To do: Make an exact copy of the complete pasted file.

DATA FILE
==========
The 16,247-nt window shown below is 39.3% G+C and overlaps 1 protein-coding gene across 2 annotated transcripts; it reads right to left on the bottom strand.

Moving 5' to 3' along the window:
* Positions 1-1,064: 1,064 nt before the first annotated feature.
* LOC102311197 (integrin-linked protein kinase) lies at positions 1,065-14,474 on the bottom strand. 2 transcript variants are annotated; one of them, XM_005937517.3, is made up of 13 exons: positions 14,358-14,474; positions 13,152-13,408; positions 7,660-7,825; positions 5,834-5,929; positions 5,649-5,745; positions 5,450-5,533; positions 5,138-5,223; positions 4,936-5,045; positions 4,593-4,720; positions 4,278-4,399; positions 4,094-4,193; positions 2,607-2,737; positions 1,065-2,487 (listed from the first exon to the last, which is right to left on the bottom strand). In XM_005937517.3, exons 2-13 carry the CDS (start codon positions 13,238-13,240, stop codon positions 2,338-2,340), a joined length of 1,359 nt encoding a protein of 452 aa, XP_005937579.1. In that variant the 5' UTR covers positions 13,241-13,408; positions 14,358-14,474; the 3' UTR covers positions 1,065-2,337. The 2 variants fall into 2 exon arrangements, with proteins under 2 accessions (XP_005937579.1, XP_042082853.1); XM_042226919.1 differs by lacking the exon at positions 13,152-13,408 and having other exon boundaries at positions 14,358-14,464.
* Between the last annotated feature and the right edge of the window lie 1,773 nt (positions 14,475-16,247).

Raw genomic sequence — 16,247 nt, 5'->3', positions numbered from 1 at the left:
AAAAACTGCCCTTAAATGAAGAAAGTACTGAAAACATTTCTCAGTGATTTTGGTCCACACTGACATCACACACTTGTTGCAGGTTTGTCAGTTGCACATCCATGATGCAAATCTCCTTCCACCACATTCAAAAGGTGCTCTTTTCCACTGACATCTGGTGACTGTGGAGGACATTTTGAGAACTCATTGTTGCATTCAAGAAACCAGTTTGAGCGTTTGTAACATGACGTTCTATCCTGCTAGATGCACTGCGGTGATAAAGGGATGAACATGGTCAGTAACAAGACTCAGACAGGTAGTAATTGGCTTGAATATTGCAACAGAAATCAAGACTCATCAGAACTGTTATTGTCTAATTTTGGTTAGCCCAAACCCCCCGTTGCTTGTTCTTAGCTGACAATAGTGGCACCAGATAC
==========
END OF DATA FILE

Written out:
The 16,247-nt window shown below is 39.3% G+C and overlaps 1 protein-coding gene across 2 annotated transcripts; it reads right to left on the bottom strand.

Moving 5' to 3' along the window:
* Positions 1-1,064: 1,064 nt before the first annotated feature.
* LOC102311197 (integrin-linked protein kinase) lies at positions 1,065-14,474 on the bottom strand. 2 transcript variants are annotated; one of them, XM_005937517.3, is made up of 13 exons: positions 14,358-14,474; positions 13,152-13,408; positions 7,660-7,825; positions 5,834-5,929; positions 5,649-5,745; positions 5,450-5,533; positions 5,138-5,223; positions 4,936-5,045; positions 4,593-4,720; positions 4,278-4,399; positions 4,094-4,193; positions 2,607-2,737; positions 1,065-2,487 (listed from the first exon to the last, which is right to left on the bottom strand). In XM_005937517.3, exons 2-13 carry the CDS (start codon positions 13,238-13,240, stop codon positions 2,338-2,340), a joined length of 1,359 nt encoding a protein of 452 aa, XP_005937579.1. In that variant the 5' UTR covers positions 13,241-13,408; positions 14,358-14,474; the 3' UTR covers positions 1,065-2,337. The 2 variants fall into 2 exon arrangements, with proteins under 2 accessions (XP_005937579.1, XP_042082853.1); XM_042226919.1 differs by lacking the exon at positions 13,152-13,408 and having other exon boundaries at positions 14,358-14,464.
* Between the last annotated feature and the right edge of the window lie 1,773 nt (positions 14,475-16,247).

Raw genomic sequence — 16,247 nt, 5'->3', positions numbered from 1 at the left:
AAAAACTGCCCTTAAATGAAGAAAGTACTGAAAACATTTCTCAGTGATTTTGGTCCACACTGACATCACACACTTGTTGCAGGTTTGTCAGTTGCACATCCATGATGCAAATCTCCTTCCACCACATTCAAAAGGTGCTCTTTTCCACTGACATCTGGTGACTGTGGAGGACATTTTGAGAACTCATTGTTGCATTCAAGAAACCAGTTTGAGCGTTTGTAACATGACGTTCTATCCTGCTAGATGCACTGCGGTGATAAAGGGATGAACATGGTCAGTAACAAGACTCAGACAGGTAGTAATTGGCTTGAATATTGCAACAGAAATCAAGACTCATCAGAACTGTTATTGTCTAATTTTGGTTAGCCCAAACCCCCCGTTGCTTGTTCTTAGCTGACAATAGTGGCACCAGATAC